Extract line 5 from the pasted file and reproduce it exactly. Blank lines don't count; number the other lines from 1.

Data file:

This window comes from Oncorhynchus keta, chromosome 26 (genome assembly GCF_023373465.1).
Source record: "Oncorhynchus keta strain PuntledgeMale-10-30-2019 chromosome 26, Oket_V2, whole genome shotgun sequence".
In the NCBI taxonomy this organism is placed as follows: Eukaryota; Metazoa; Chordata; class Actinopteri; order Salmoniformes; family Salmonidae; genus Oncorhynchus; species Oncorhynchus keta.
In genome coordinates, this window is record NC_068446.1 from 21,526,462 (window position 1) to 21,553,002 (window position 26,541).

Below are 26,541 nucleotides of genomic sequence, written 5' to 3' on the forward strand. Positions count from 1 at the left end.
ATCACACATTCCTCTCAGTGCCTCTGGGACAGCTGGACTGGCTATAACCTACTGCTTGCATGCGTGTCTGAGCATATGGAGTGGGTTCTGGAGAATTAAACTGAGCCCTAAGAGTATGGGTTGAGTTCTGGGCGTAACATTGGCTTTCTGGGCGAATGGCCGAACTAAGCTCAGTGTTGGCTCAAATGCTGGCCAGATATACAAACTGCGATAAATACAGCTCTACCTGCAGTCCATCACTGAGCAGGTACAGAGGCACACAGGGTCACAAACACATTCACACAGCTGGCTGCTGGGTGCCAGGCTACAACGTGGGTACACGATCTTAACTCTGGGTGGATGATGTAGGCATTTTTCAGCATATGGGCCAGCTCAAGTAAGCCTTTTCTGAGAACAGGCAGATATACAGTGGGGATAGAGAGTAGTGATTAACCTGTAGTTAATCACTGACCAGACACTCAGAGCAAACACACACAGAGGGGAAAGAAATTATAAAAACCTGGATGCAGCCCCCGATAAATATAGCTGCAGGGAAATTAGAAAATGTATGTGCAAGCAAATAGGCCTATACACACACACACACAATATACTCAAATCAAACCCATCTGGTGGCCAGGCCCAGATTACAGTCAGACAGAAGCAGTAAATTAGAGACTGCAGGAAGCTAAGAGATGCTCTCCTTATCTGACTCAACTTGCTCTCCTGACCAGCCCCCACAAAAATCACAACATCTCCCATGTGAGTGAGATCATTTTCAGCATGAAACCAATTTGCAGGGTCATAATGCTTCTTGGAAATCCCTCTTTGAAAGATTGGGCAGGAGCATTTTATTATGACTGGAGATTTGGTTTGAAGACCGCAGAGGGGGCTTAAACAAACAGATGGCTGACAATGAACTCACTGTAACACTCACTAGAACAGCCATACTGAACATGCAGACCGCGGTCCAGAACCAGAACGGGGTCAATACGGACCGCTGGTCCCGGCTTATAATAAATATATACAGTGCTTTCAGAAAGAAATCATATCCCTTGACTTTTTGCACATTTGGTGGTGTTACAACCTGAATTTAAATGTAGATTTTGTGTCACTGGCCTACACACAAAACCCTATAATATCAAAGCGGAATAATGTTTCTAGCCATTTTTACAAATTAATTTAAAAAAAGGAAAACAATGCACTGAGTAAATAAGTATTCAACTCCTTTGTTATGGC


Below are 26,541 nucleotides of genomic sequence, written 5' to 3' on the forward strand. Positions count from 1 at the left end.